DH would get home from work early enough to bow hunt in the evening (his goal). While he was out hunting, I would prepare a nice dinner of salad, lasagna and garlic bread. Once darkness fell, and he returned from the woods, we would have an enjoyable, relaxing dinner accompanied by a bottle of Merlot I had bought just for that evening. When dinner was over, he would help me wash the dishes, which he does about half the time now that all the kids are moved out and the dishwasher is (again) broken. After that, we could watch a DVD, or play a game, or who knows what might happen (a favorite dinner and a bottle of wine, you know). . .
How Friday night really went down:
DH came home from work early enough to go hunting. I began dinner preparations, starting with the salad and moving on to browning the meat and boiling the noodles for the lasagna.
About the time I put the (frozen) ground beef on the stove to cook and put a pot of water on to boil for the noodles, my cell phone rang. It was DH. How unusual, because he doesn't talk on the phone while he's hunting; normally he would text if he needed something or wanted to share with me something he'd seen in the woods.
I answered my phone in a whisper, as is the appropriate volume for talking to someone who is hunting.
"I just shot a nice eight point. I'm coming in. Is dinner ready?" Came DH's not quiet voice in my ear. "We'll eat, then we can go out and track him after he's had a chance to pile up." Pile up meaning collapse and die. Don't want to track too soon and end up chasing the injured deer around. Better to let it lay down peacefully and bleed out.
A deer! Fresh venison! Oh joy! Meat for the freezer!
Unfortunately, as I had just then started the actual cooking of lasagna ingredients, dinner was an hour off yet, going by the original time table of it not being dark enough for DH to return to the house until about 7:45 p.m. There's really no way to hurry a lasagna when you're making it from scratch.
So DH returned to the house, all jittery and full of post-deer shooting adrenaline. I continued my dinner preparations while he paced the kitchen and recounted (about three times) the story of spying and shooting this buck. As I was finishing layering the lasagna and sliding the baking dish into the oven, he decided that he just couldn't wait any longer and he was going to go track his deer for the thirty minutes remaining until dinner was ready.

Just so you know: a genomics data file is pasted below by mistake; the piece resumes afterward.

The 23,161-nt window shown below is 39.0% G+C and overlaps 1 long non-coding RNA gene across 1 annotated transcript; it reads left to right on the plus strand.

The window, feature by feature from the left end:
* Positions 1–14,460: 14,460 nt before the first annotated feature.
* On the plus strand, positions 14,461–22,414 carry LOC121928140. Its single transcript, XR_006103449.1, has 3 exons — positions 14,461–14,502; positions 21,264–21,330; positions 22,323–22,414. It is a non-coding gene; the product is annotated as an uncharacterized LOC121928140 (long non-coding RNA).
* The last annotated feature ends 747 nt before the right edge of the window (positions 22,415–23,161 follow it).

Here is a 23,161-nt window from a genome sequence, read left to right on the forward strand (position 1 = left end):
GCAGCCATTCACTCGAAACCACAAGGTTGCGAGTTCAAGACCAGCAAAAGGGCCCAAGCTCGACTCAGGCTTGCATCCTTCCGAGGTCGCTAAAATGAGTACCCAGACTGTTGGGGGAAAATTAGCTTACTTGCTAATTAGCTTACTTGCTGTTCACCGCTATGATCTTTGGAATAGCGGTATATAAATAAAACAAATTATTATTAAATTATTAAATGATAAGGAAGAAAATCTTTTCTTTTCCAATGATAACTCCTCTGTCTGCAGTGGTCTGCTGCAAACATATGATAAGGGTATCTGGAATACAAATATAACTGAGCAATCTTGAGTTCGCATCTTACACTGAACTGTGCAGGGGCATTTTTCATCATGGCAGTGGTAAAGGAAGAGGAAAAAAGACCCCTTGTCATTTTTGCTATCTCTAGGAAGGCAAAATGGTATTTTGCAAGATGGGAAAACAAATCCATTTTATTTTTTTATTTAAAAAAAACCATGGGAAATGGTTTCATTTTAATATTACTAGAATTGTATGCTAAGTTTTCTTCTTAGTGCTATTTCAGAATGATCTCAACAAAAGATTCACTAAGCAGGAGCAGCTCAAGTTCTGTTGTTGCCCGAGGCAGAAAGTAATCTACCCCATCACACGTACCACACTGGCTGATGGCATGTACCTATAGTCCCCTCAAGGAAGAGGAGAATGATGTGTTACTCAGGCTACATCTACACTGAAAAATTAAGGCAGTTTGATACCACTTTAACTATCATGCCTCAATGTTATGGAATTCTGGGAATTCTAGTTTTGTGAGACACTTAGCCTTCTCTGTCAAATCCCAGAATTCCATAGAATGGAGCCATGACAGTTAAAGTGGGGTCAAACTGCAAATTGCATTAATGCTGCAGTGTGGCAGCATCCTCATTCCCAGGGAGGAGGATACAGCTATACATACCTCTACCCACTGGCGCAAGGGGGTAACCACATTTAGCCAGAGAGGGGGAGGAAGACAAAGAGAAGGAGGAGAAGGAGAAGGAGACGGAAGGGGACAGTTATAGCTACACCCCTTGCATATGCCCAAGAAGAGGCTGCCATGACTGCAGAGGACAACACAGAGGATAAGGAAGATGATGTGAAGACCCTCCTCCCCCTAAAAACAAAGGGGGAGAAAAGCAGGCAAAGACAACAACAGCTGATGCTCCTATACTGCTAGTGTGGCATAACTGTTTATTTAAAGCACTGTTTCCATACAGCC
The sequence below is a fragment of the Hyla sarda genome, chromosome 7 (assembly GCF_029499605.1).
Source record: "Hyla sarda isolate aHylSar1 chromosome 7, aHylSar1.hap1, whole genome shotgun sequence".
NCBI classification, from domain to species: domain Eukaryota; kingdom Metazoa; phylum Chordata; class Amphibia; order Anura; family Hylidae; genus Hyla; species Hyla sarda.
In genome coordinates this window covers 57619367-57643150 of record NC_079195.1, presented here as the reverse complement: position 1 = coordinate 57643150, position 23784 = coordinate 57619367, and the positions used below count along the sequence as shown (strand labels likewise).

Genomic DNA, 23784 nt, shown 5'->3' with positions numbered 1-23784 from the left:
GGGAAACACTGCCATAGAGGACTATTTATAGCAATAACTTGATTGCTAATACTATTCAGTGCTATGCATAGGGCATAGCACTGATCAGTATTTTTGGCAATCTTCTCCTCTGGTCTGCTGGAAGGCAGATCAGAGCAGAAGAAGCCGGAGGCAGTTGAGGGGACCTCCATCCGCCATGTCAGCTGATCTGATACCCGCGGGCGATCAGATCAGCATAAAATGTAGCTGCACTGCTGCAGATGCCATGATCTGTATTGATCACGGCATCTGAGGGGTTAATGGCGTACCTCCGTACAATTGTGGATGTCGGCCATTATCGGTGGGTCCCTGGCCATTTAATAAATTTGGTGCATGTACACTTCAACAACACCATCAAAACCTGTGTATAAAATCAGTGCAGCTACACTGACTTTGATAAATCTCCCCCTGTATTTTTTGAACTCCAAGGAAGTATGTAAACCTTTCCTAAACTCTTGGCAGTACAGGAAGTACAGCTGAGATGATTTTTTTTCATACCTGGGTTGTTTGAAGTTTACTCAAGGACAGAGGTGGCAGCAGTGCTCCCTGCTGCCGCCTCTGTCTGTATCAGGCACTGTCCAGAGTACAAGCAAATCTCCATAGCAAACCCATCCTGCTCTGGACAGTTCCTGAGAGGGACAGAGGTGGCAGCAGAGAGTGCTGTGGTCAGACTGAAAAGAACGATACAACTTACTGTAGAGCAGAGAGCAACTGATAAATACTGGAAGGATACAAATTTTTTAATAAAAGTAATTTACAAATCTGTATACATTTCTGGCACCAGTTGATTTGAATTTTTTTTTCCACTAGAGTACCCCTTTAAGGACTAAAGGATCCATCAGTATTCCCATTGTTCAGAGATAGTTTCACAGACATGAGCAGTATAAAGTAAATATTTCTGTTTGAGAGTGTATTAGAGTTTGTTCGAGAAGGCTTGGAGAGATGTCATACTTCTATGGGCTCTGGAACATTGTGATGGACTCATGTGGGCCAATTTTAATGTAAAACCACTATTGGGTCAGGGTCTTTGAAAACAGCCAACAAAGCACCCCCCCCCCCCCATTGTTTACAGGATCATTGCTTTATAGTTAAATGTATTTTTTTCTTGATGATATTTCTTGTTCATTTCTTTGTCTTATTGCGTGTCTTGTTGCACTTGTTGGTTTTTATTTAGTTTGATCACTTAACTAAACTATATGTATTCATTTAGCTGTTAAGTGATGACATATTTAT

Even though his shot was a little further back than he had initially thought, it was a good clean kill shot, and it only took him about fifteen minutes of following the blood trail to find his deer, laying head first against a tree and most definitely dead. Satisfied that it wasn't going to be lost if he went in and ate dinner, he returned to the house, suddenly ravenously hungry now that the adrenaline was wearing off (and it being an hour past our usual dinner time when he's not hunting).
So we did have our nice dinner of salad, lasagna, super garlicky garlic bread (when you make your own, you can put in the perfect amount of garlic, LOL) and that wine. Although we only had one serving each of everything, then it was out to the woods to retrieve that buck!
Being as the tractor is currently out of order (ahem, I broke it the weekend before. Actually, the snap ring in the right front axle broke, but it happened to be me driving the tractor when that happened and the wheel fell off. . .) we hitched up the wood hauler trailer to our 4-wheeler and drove that out to get the deer. We had to park that in the southeast corner of our woods road, and walk in about 100 yards to get the buck. Bumbling along in the pitch black darkness of the woods with just little flashlights (so as to not scare off any wildlife in residence), DH led and I followed, trying to neither trip on fallen trees or roots nor get whacked in the face by branches or brambles. Oh what a romantic evening!